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Wednesday, 25 October 1905

Senator STANIFORTH SMITH (Western Australia) - The tendency seems to be to penalize people in the country, and pamper up those who live in the city. The country residents are the real producers of wealth, on whom we depend in a great measure for our prosperity, and yet it is sought to deprive them of the facilities enjoyed by the people in the towns. Senator Pearce adopts a very extraordinary position when he practically declares that public servants are the only people who can be intrusted with this duty. In my opinion, a State public servant is amenable, or likely to be amenable, to certain influences exerted by a dominant party in State politics1 ; and it might mean, though I hope it never will, that a public servant of the State, or the State Service as a whole, might suffer if certain concessions were refused by them. We know the extent to which the policy of " spoils to the victor ' ' has been carried in the United States. It seems strange to provide that a police constable, who is, of course, just as reputable as any other member of the community, shall be entitled to witness these documents, and that a person who has charge of an unofficial postoffice shall not be permitted to discharge the duty.

Senator Croft - Is there a town in Western Australia where some of the persons mentioned in sub-clause b are not available?

Senator STANIFORTH SMITH - There are quite a number of localities where none of these persons are found - mining camps and stations.

Senator Henderson - On every mining camp there is a State public servant.

Senator Givens - There are mining camps in Queensland where no such persons are found.

Senator STANIFORTH SMITH - Why should we not in this matter give equality of opportunity, irrespectiveof where people reside? A person is penalized to a certain extent by having to live in an out-of-the-way place, and I do not see why he should suffer further disability because the postal business is not sufficient to justify the establishment of an official office. I am in favour of giving every possible opportunity to people to record their votes.

Senator STEWART(Queensland). - I am rather amused at some of the arguments which have been advanced against this very useful amendment. A number of honorable senators seem to have focussed their attention so exclusively on the late Melbourne election that they cannot see anything else ; but the amendment would not apply to people in Melbourne, where one can run against a public servant every ten yards. But in the bush, how many of the officials enumerated in the clause are to be found? There are dozens of mining camps in Queensland where there is neither warden nor warden's clerk.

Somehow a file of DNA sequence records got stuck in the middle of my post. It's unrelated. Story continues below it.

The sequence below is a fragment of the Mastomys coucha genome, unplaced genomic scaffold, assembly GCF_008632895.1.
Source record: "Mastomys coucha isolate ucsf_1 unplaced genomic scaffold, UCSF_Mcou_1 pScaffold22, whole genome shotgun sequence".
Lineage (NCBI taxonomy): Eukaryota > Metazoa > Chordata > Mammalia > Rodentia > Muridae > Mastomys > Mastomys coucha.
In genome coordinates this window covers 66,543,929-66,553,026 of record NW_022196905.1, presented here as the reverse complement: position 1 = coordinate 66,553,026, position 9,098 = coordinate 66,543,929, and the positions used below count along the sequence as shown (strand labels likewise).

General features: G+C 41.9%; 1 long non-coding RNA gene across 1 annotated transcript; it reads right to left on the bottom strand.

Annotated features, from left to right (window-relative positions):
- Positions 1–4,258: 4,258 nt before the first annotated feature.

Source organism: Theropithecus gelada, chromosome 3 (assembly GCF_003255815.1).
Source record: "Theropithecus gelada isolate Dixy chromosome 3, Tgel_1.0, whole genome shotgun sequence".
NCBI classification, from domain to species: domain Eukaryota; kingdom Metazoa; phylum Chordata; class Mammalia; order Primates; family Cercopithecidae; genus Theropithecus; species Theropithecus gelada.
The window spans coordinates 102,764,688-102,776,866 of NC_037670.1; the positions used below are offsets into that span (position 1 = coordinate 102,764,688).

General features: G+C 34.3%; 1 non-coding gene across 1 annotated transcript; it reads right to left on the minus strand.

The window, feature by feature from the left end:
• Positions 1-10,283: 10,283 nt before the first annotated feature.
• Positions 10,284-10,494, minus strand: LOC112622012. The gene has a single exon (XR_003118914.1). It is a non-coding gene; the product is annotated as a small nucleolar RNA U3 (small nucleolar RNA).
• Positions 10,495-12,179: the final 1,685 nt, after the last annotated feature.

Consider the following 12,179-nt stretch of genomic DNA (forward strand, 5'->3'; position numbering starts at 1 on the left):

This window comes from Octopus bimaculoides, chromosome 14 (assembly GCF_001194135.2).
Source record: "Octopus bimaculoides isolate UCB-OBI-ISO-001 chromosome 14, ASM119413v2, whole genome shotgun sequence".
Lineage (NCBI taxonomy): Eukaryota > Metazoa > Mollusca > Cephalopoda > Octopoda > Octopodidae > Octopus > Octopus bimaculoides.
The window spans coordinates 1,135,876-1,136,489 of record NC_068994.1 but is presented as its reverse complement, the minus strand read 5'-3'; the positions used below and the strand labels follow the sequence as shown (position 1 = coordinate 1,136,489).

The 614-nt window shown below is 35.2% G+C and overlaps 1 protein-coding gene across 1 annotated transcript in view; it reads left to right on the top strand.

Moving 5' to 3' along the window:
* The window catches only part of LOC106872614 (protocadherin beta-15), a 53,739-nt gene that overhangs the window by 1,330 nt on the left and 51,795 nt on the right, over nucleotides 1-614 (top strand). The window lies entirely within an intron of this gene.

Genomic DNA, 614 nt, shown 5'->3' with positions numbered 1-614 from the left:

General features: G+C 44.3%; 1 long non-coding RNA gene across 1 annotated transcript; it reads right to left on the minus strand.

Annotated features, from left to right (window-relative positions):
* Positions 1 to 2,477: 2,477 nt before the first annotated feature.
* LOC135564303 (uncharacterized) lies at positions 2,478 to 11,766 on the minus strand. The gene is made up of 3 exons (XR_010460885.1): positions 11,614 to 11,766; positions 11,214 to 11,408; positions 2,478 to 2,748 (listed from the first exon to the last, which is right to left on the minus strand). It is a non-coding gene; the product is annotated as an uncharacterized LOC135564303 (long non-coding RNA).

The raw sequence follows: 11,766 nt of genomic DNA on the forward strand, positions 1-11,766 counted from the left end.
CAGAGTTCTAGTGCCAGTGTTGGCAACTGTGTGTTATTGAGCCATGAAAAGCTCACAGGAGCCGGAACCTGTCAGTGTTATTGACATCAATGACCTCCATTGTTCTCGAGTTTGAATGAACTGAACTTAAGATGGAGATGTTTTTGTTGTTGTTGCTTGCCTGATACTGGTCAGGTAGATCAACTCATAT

Senator Croft - Is there a mining camp or bush camp where persons could not he found who are qualified under subclause b?

Senator STEWART - I could point out dozens of places if I had a map of Queensland here. However good the intentions of certain honorable senators may be, their actions seem to be directed to placing every possible obstacle in the way of the people in the bush recording their votes. Their attention seems to be concentrated on the big cities, where there is really no need for voting by post. It is provided that an authorized witness shall not witness the signature of any elector unless he is personally known to him. Who would be more likely to personally know applicants than the men and women who keep the post-offices in the country districts? The suggestion that the keepers of the unofficial post-offices are unreliable is a serious reflection, not only on the Commonwealth Administration, but on the people themselves.

Senator Millen - It has not. been said in this Chamber that these people are unreliable.

Senator STEWART - That was the inference I drew from the remarks I heard ; if the statement was not made in direct language, a suggestion was made in a worse way. If the keepers of unofficial postoffices are reliable, where is the objection to their acting as authorized witnesses? These people have charge of the correspondence of the people, and discharge responsible public duties. They issue postoffice orders, and sell postal notes and stamps, and, although there must be thousands of them in the service, we have heard of very few cases in which they have abused their trust. It is admitted that the amendment would give greater facilities to a number of people to record their votes, and I hope the Committee will not be led away by the opposition of Senator O'Keefe, who has distinctly told us that he wishes to place every impediment in the way of postal voting.

Senator Pearce - In the way of the misuse of postal voting.

Senator STEWART - It has been shown that the abuse of the system is not in the country districts, but in the towns, and the amendment applies only to the former.

Senator Pearce - There are contract post-offices all round Melbourne.

Senator STEWART - But in Melbourne, where there are numbers of public servants, there would be no necessity for applicants to go to unofficial post-offices.

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